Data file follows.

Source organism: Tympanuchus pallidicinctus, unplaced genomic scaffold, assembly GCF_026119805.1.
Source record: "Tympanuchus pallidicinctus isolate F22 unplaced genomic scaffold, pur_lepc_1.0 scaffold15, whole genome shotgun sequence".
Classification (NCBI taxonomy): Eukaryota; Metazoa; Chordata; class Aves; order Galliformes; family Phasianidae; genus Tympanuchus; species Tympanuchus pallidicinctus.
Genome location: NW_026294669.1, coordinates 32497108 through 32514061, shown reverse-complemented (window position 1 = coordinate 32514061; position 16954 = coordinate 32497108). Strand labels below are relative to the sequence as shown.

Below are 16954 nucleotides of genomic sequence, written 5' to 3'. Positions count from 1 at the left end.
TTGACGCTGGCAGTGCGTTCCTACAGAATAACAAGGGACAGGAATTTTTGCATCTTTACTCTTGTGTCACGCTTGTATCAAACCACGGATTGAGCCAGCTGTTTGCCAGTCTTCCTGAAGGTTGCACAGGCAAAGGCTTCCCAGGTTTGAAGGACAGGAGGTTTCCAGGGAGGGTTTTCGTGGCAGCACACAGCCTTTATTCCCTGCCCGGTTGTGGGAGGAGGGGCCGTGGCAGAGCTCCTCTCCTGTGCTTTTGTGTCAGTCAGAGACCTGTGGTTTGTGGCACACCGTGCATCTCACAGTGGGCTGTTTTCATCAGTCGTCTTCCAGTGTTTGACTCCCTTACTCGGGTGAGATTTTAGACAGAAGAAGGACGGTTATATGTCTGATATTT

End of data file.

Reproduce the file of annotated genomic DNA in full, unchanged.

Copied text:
Source organism: Tympanuchus pallidicinctus, unplaced genomic scaffold, assembly GCF_026119805.1.
Source record: "Tympanuchus pallidicinctus isolate F22 unplaced genomic scaffold, pur_lepc_1.0 scaffold15, whole genome shotgun sequence".
Classification (NCBI taxonomy): Eukaryota; Metazoa; Chordata; class Aves; order Galliformes; family Phasianidae; genus Tympanuchus; species Tympanuchus pallidicinctus.
Genome location: NW_026294669.1, coordinates 32497108 through 32514061, shown reverse-complemented (window position 1 = coordinate 32514061; position 16954 = coordinate 32497108). Strand labels below are relative to the sequence as shown.

Below are 16954 nucleotides of genomic sequence, written 5' to 3'. Positions count from 1 at the left end.
TTGACGCTGGCAGTGCGTTCCTACAGAATAACAAGGGACAGGAATTTTTGCATCTTTACTCTTGTGTCACGCTTGTATCAAACCACGGATTGAGCCAGCTGTTTGCCAGTCTTCCTGAAGGTTGCACAGGCAAAGGCTTCCCAGGTTTGAAGGACAGGAGGTTTCCAGGGAGGGTTTTCGTGGCAGCACACAGCCTTTATTCCCTGCCCGGTTGTGGGAGGAGGGGCCGTGGCAGAGCTCCTCTCCTGTGCTTTTGTGTCAGTCAGAGACCTGTGGTTTGTGGCACACCGTGCATCTCACAGTGGGCTGTTTTCATCAGTCGTCTTCCAGTGTTTGACTCCCTTACTCGGGTGAGATTTTAGACAGAAGAAGGACGGTTATATGTCTGATATTT